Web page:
Collection of library stubs for Python, with static types
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Latest commit 59789b8 Feb 22, 2017 @lincolnq lincolnq committed with ambv Improve types for xml.etree.ElementTree (#930)
* Improve types for xml.etree.ElementTree

Update signatures to reflect the following peculiarities of the
ElementTree library:

- The elementtree library accepts unicode or bytes for most xml values
  in python2, and coerces everywhere -- but in python3, only str makes
- In python 2, the library produces str or unicode instances
  unpredictably, depending on whether the xml is decodeable as ascii or
  not. In python 3, it always produces str instances.
- The parser functions accept unicode or bytes in 2 and 3 -- again, will
  coerce individual instances so heterogeneous lists are ok.
- In python 3, the tostring functions produce bytes or str, depending on
  the value of the 'encoding' parameter.

* improve docs
* Improve ElementFactory type by specifying dict of 2nd arg



Typeshed contains external type annotations for the Python standard library and Python builtins, as well as third party packages.

This data can e.g. be used for static analysis, type checking or type inference.

For information on how to use typeshed, read below. Information for contributors can be found in Please read it before submitting pull requests.


Each Python module is represented by a .pyi "stub". This is a normal Python file (i.e., it can be interpreted by Python 3), except all the methods are empty. Python function annotations (PEP 3107) are used to describe the types the function has.

See PEP 484 for the exact syntax of the stub files.

Syntax example

The below is an excerpt from the types for the datetime module.

MAXYEAR = ...  # type: int
MINYEAR = ...  # type: int

class date(object):
    def __init__(self, year: int, month: int, day: int) -> None: ...
    def fromtimestamp(cls, timestamp: int or float) -> date: ...
    def fromordinal(cls, ordinal: int) -> date: ...
    def today(self) -> date: ...
    def ctime(self) -> str: ...
    def weekday(self) -> int: ...

Directory structure


This contains stubs for modules the Python standard library -- which includes pure Python modules, dynamically loaded extension modules, hard-linked extension modules, and the builtins.


Modules that are not shipped with Python but have a type description in Python go into third_party. Since these modules can behave differently for different versions of Python, third_party has version subdirectories, just like stdlib.

NOTE: When you're contributing a new stub for a package that you did not develop, please obtain consent of the package owner (this is specified in PEP 484). The best way to obtain consent is to file an issue in the third-party package's tracker and include the link to a positive response in your PR for typeshed.

For more information on directory structure and stub versioning, see the relevant section of


Please read before submitting pull requests.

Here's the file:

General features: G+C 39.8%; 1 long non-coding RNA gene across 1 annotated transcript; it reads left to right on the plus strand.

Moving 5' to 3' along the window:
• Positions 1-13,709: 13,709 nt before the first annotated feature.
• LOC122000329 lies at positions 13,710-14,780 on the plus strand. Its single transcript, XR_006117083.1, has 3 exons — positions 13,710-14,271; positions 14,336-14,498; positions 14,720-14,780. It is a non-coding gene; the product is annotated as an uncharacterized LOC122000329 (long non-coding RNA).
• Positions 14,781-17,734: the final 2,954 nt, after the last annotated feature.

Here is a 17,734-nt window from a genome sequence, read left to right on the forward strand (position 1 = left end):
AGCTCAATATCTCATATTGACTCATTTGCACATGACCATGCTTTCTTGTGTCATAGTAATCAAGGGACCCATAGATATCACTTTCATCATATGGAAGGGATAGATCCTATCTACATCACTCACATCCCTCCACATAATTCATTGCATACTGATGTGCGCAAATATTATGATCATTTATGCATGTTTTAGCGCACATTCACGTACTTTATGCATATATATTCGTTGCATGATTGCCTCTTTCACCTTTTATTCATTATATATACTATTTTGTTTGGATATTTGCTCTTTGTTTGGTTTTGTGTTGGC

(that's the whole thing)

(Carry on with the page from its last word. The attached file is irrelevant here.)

Running the tests

The tests are automatically run by Travis CI on every PR and push to the repo. There are two separate sets of tests: tests/ runs tests against mypy, while tests/ runs tests against pytype. The script runs both sets of tests and flake8 over all .pyi files.

Both sets of tests are shallow -- they verify that all stubs can be imported but they don't check whether stubs match their implementation (in the Python standard library or a third-party package). Also note that each set of tests has a blacklist of modules that are not tested at all. The blacklists also live in the tests directory.

To manually run the mypy tests, you need to have Python 3.5 or higher. Run:

$ python3.5 -m venv .venv3
$ source .venv3/bin/activate
(.venv3)$ pip install -r requirements-tests-py3.txt

This will install mypy-lang, typed-ast, and flake8. You can then run mypy tests and flake8 tests by invoking:

(.venv3)$ python tests/
(.venv3)$ flake8

To run the pytype tests, you need a separate virtual environment with Python 2.7. Run:

$ virtualenv --python=python2.7 .venv2
$ source .venv2/bin/activate
(.venv2)$ pip install -r requirements-tests-py2.txt

This will install pytype from its GitHub repo. You can then run pytype tests by running:

(.venv2)$ python tests/

To be able to everything with, copy the pytype script from the Python 2 virtualenv to the Python 3 one:

$ cp .venv2/bin/pytype .venv3/bin/pytype
$ source .venv3/bin/activate
(.venv3)$ ./
running mypy --python-version 3.6 --strict-optional --fast-parser # with 479 files
running mypy --python-version 3.5 --strict-optional # with 469 files
running mypy --python-version 3.4 --strict-optional # with 469 files
running mypy --python-version 3.3 --strict-optional # with 454 files
running mypy --python-version 3.2 --strict-optional # with 453 files
running mypy --python-version 2.7 --strict-optional # with 502 files
Running pytype tests...
Ran pytype with 244 pyis, got 0 errors.
Running flake8...
flake8 run clean.

For mypy, if you are in the typeshed repo that is submodule of the mypy repo (so .. refers to the mypy repo), there's a shortcut to run the mypy tests that avoids installing mypy:

$ PYTHONPATH=.. python3 tests/

You can mypy tests to a single version by passing -p2 or -p3.5 e.g.

$ PYTHONPATH=.. python3 tests/ -p3.5
running mypy --python-version 3.5 --strict-optional # with 342 files